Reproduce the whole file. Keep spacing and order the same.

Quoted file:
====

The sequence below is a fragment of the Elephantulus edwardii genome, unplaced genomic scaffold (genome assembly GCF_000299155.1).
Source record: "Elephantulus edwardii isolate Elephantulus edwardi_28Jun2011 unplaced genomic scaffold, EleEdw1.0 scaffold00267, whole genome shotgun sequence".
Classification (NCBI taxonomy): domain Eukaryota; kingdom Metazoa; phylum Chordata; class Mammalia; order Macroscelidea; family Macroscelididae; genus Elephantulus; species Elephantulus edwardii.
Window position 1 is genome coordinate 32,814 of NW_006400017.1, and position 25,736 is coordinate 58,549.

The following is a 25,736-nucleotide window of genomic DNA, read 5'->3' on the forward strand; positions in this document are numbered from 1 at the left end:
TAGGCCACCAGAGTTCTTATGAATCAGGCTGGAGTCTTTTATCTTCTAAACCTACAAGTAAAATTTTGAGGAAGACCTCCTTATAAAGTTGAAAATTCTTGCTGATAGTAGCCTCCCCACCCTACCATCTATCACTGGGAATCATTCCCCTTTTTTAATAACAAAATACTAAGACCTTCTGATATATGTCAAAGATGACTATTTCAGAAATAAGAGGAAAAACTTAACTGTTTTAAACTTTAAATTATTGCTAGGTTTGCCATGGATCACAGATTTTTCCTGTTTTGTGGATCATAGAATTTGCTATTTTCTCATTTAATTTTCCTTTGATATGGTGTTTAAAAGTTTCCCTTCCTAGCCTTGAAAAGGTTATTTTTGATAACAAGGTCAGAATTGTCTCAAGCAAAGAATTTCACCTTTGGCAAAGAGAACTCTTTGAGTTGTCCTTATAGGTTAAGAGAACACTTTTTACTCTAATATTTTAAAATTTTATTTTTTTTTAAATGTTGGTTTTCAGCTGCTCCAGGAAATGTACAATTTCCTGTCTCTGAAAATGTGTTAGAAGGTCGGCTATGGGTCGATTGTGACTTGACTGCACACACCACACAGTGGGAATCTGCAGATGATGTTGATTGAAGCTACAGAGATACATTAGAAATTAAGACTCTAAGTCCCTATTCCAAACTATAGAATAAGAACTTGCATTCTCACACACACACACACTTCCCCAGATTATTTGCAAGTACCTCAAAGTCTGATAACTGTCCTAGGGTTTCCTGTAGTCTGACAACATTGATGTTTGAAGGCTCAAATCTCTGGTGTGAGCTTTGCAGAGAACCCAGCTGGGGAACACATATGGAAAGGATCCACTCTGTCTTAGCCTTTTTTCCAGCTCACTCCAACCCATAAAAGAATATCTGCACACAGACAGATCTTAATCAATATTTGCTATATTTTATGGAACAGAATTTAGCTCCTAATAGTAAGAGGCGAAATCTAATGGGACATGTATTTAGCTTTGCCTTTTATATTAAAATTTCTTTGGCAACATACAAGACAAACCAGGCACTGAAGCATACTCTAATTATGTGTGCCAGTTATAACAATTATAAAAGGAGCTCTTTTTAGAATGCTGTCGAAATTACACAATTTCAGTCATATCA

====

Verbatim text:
The sequence below is a fragment of the Elephantulus edwardii genome, unplaced genomic scaffold (genome assembly GCF_000299155.1).
Source record: "Elephantulus edwardii isolate Elephantulus edwardi_28Jun2011 unplaced genomic scaffold, EleEdw1.0 scaffold00267, whole genome shotgun sequence".
Classification (NCBI taxonomy): domain Eukaryota; kingdom Metazoa; phylum Chordata; class Mammalia; order Macroscelidea; family Macroscelididae; genus Elephantulus; species Elephantulus edwardii.
Window position 1 is genome coordinate 32,814 of NW_006400017.1, and position 25,736 is coordinate 58,549.

The following is a 25,736-nucleotide window of genomic DNA, read 5'->3' on the forward strand; positions in this document are numbered from 1 at the left end:
TAGGCCACCAGAGTTCTTATGAATCAGGCTGGAGTCTTTTATCTTCTAAACCTACAAGTAAAATTTTGAGGAAGACCTCCTTATAAAGTTGAAAATTCTTGCTGATAGTAGCCTCCCCACCCTACCATCTATCACTGGGAATCATTCCCCTTTTTTAATAACAAAATACTAAGACCTTCTGATATATGTCAAAGATGACTATTTCAGAAATAAGAGGAAAAACTTAACTGTTTTAAACTTTAAATTATTGCTAGGTTTGCCATGGATCACAGATTTTTCCTGTTTTGTGGATCATAGAATTTGCTATTTTCTCATTTAATTTTCCTTTGATATGGTGTTTAAAAGTTTCCCTTCCTAGCCTTGAAAAGGTTATTTTTGATAACAAGGTCAGAATTGTCTCAAGCAAAGAATTTCACCTTTGGCAAAGAGAACTCTTTGAGTTGTCCTTATAGGTTAAGAGAACACTTTTTACTCTAATATTTTAAAATTTTATTTTTTTTTAAATGTTGGTTTTCAGCTGCTCCAGGAAATGTACAATTTCCTGTCTCTGAAAATGTGTTAGAAGGTCGGCTATGGGTCGATTGTGACTTGACTGCACACACCACACAGTGGGAATCTGCAGATGATGTTGATTGAAGCTACAGAGATACATTAGAAATTAAGACTCTAAGTCCCTATTCCAAACTATAGAATAAGAACTTGCATTCTCACACACACACACACTTCCCCAGATTATTTGCAAGTACCTCAAAGTCTGATAACTGTCCTAGGGTTTCCTGTAGTCTGACAACATTGATGTTTGAAGGCTCAAATCTCTGGTGTGAGCTTTGCAGAGAACCCAGCTGGGGAACACATATGGAAAGGATCCACTCTGTCTTAGCCTTTTTTCCAGCTCACTCCAACCCATAAAAGAATATCTGCACACAGACAGATCTTAATCAATATTTGCTATATTTTATGGAACAGAATTTAGCTCCTAATAGTAAGAGGCGAAATCTAATGGGACATGTATTTAGCTTTGCCTTTTATATTAAAATTTCTTTGGCAACATACAAGACAAACCAGGCACTGAAGCATACTCTAATTATGTGTGCCAGTTATAACAATTATAAAAGGAGCTCTTTTTAGAATGCTGTCGAAATTACACAATTTCAGTCATATCA